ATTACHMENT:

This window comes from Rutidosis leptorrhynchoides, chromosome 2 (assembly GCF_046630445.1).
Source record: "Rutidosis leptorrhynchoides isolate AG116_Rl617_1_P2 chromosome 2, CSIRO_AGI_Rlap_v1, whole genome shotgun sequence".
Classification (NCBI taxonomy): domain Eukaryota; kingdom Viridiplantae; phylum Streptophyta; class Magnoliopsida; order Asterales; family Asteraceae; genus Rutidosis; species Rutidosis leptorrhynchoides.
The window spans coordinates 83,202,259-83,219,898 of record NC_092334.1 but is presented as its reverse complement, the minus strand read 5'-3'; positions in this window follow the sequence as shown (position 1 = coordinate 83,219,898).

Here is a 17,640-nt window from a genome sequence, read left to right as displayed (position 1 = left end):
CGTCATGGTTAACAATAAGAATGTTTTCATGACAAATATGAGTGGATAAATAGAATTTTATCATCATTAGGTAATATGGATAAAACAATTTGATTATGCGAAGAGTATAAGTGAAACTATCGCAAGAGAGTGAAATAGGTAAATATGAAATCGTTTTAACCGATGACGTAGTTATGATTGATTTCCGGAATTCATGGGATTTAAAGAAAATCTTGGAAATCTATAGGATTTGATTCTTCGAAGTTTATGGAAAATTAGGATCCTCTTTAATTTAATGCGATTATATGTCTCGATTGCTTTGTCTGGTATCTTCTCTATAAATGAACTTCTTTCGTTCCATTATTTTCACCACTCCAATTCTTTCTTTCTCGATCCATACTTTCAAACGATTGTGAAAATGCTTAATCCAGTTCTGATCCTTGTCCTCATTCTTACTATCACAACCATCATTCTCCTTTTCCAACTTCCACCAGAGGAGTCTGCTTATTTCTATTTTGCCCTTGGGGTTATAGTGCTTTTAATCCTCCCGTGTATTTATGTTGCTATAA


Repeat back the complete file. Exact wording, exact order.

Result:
This window comes from Rutidosis leptorrhynchoides, chromosome 2 (assembly GCF_046630445.1).
Source record: "Rutidosis leptorrhynchoides isolate AG116_Rl617_1_P2 chromosome 2, CSIRO_AGI_Rlap_v1, whole genome shotgun sequence".
Classification (NCBI taxonomy): domain Eukaryota; kingdom Viridiplantae; phylum Streptophyta; class Magnoliopsida; order Asterales; family Asteraceae; genus Rutidosis; species Rutidosis leptorrhynchoides.
The window spans coordinates 83,202,259-83,219,898 of record NC_092334.1 but is presented as its reverse complement, the minus strand read 5'-3'; positions in this window follow the sequence as shown (position 1 = coordinate 83,219,898).

Here is a 17,640-nt window from a genome sequence, read left to right as displayed (position 1 = left end):
CGTCATGGTTAACAATAAGAATGTTTTCATGACAAATATGAGTGGATAAATAGAATTTTATCATCATTAGGTAATATGGATAAAACAATTTGATTATGCGAAGAGTATAAGTGAAACTATCGCAAGAGAGTGAAATAGGTAAATATGAAATCGTTTTAACCGATGACGTAGTTATGATTGATTTCCGGAATTCATGGGATTTAAAGAAAATCTTGGAAATCTATAGGATTTGATTCTTCGAAGTTTATGGAAAATTAGGATCCTCTTTAATTTAATGCGATTATATGTCTCGATTGCTTTGTCTGGTATCTTCTCTATAAATGAACTTCTTTCGTTCCATTATTTTCACCACTCCAATTCTTTCTTTCTCGATCCATACTTTCAAACGATTGTGAAAATGCTTAATCCAGTTCTGATCCTTGTCCTCATTCTTACTATCACAACCATCATTCTCCTTTTCCAACTTCCACCAGAGGAGTCTGCTTATTTCTATTTTGCCCTTGGGGTTATAGTGCTTTTAATCCTCCCGTGTATTTATGTTGCTATAA